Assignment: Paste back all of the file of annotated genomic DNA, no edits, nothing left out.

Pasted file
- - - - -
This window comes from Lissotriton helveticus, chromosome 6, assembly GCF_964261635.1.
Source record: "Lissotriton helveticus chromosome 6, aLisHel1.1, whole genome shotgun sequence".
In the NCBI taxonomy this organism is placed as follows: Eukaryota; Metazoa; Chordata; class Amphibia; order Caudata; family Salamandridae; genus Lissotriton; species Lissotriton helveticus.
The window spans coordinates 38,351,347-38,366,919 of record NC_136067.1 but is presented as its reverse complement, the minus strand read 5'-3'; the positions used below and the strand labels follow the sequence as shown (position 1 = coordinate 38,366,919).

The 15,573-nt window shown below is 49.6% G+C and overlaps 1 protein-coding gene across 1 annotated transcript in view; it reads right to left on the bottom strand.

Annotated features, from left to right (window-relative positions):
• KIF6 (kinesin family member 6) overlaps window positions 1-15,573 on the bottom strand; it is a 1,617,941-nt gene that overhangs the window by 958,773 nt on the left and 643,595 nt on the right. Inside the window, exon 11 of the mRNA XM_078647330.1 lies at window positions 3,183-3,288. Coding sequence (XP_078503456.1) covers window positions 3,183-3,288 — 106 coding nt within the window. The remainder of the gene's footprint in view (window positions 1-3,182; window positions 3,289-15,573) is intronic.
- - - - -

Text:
This window comes from Lissotriton helveticus, chromosome 6, assembly GCF_964261635.1.
Source record: "Lissotriton helveticus chromosome 6, aLisHel1.1, whole genome shotgun sequence".
In the NCBI taxonomy this organism is placed as follows: Eukaryota; Metazoa; Chordata; class Amphibia; order Caudata; family Salamandridae; genus Lissotriton; species Lissotriton helveticus.
The window spans coordinates 38,351,347-38,366,919 of record NC_136067.1 but is presented as its reverse complement, the minus strand read 5'-3'; the positions used below and the strand labels follow the sequence as shown (position 1 = coordinate 38,366,919).

The 15,573-nt window shown below is 49.6% G+C and overlaps 1 protein-coding gene across 1 annotated transcript in view; it reads right to left on the bottom strand.

Annotated features, from left to right (window-relative positions):
• KIF6 (kinesin family member 6) overlaps window positions 1-15,573 on the bottom strand; it is a 1,617,941-nt gene that overhangs the window by 958,773 nt on the left and 643,595 nt on the right. Inside the window, exon 11 of the mRNA XM_078647330.1 lies at window positions 3,183-3,288. Coding sequence (XP_078503456.1) covers window positions 3,183-3,288 — 106 coding nt within the window. The remainder of the gene's footprint in view (window positions 1-3,182; window positions 3,289-15,573) is intronic.